“Travel is fatal to prejudice, bigotry, and narrow-mindedness, and many of our people need it sorely on these accounts. Broad, wholesome, charitable views of men and things cannot be acquired by vegetating in one little corner of the earth all one’s lifetime.” –Mark Twain The Innocents Abroad/Roughing It
It’s an interesting thing to be a guest in country that a government of your father’s generation bombed to perdition with questionable motives.
From the moment we hit the ground here I’ve been looking into the eyes of every man in his sixties and wondering how he sees me. If he hates my guts. If in another decade of his lifetime he’d have killed me where I stood just because my passport has a blue back with a golden eagle emblazoned on it. Would he have shot my uncles dead if he’d crossed paths with them in the jungle? Did my older friends drop the bombs that killed his entire family? His black eyes give no hints.
We watched a beautiful and ancient woman cross the street today in the middle of a rain storm.
She pulled her long pants up around her knees and gingerly stepped through the puddles in her plastic sandals. She was wearing a traditional cone shaped “rice paddy” hat and was grinning from ear to ear without one tooth left in her head. It’s likely she’s lived her whole life in Hanoi.
- She was likely a girl under French colonial rule.
- She likely saw the rise of the Vietnamese revolution, the ousting of Japan and the establishment of a Vietnamese state in the north.
- She may have had sons who fought against my uncles.
- She would certainly have spent terrified nights while bombs fell only to clear away rubble by day and pray to whatever gods she may have that those she loved be spared.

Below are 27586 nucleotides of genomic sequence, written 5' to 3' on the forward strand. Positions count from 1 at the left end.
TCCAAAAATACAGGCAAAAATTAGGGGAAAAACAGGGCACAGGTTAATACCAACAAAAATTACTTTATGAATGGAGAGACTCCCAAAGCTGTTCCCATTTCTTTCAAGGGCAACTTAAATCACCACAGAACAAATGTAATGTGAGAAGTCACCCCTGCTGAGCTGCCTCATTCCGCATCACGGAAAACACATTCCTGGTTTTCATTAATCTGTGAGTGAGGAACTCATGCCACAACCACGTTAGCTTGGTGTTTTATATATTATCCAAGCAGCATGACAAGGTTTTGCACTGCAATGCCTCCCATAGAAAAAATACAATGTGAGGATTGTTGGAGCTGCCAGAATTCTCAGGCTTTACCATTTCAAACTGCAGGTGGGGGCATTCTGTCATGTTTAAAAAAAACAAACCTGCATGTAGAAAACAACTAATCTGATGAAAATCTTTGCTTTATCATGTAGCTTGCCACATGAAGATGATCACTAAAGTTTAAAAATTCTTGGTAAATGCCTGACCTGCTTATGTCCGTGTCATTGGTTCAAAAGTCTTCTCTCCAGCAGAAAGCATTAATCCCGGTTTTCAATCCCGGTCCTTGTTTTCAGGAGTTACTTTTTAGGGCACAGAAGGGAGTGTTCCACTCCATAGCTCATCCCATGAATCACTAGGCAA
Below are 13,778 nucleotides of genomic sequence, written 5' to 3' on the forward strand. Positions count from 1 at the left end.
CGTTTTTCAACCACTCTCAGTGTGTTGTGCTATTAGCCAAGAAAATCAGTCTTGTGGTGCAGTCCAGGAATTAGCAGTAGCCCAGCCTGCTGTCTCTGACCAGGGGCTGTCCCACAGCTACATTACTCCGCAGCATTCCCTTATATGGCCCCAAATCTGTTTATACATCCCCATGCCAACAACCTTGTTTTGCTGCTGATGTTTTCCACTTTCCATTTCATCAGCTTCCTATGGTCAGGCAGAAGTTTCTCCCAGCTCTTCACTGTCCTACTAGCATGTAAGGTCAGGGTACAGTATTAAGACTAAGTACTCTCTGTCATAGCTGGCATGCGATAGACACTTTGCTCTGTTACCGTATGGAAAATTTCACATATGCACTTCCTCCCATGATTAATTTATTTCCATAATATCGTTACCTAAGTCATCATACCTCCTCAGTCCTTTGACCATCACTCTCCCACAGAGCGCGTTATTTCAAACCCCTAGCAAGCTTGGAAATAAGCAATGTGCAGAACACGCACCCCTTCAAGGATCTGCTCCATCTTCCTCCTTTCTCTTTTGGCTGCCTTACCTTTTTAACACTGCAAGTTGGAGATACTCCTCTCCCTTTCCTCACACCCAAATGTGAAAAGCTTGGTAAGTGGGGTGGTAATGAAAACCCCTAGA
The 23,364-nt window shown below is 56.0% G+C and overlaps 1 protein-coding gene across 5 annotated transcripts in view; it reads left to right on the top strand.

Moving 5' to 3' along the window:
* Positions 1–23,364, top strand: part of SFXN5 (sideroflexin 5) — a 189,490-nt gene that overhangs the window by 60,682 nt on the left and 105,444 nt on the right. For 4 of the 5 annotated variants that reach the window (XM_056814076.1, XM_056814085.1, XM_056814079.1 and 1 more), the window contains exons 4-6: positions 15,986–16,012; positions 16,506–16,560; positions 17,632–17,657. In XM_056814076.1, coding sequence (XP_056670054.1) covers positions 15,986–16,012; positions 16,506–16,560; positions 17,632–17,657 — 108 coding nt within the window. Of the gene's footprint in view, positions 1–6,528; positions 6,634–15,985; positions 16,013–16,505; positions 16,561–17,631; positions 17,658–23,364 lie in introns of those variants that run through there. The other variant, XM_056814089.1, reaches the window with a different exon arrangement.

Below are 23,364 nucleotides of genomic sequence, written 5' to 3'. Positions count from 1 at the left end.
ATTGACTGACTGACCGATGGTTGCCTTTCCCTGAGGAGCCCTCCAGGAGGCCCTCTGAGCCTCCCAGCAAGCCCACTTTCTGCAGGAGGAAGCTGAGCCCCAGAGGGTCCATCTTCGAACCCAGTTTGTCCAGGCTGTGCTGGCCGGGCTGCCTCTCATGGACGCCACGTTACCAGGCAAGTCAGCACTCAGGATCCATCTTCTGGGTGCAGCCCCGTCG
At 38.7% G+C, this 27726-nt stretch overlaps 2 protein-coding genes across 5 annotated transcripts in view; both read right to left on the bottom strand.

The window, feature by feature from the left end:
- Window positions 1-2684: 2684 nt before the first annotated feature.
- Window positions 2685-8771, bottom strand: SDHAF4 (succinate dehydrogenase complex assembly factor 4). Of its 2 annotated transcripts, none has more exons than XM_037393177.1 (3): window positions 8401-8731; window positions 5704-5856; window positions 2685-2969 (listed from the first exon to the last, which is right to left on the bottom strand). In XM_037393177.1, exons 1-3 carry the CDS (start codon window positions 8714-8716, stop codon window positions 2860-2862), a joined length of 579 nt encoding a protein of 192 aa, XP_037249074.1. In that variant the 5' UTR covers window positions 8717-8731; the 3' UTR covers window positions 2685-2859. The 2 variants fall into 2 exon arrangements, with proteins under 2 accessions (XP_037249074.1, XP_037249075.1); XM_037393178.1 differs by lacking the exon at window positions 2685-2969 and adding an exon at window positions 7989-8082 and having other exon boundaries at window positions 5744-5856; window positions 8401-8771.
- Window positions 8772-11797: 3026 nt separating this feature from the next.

- She surely buried people and part of her heart with them.
What does she think of me? Of my children? What would she say to me if she could?
I wonder these things as I wander the streets here, delighting in so much that is rich and achingly beautiful about this ancient culture.
We spent the day in history lessons, first hand: A visit to the mausoleum where Ho Chi Minh’s body is displayed (embalmed with the help of the Russians.) We saw his homes, where he lived up until 1954 as well as the newer stilt house he had built across the pond that he lived in after that. We saw his bomb shelter, just steps from his bedroom. We saw the beautifully preserved cars that were given to him as gifts from the Russians, and Vietnamese in France.
Hoa Lo Prison, the Hanoi-Hilton as most Americans know it, was sobering. It’s not just the prison that held American Airmen shot down over Vietnam; they were some of it’s last residents. It was a prison built by the French where Vietnamese revolutionaries were held, tortured and killed. When the Vietnamese took it over not much changed, it was just the roles that were reversed.
Everything we saw today was a first hand lesson in propaganda.
Of course Vietnam is Communist. They achieved independence. They won their revolutionary war. They defeated the American “puppet-government” and we all know that history is written by the victorious. To hear them tell it, the American Airmen were treated better than the Vietnamese people themselves during their incarceration, including Christmas celebrations and top notch food and medical care. Of course the incarcerated tell very different versions of that story.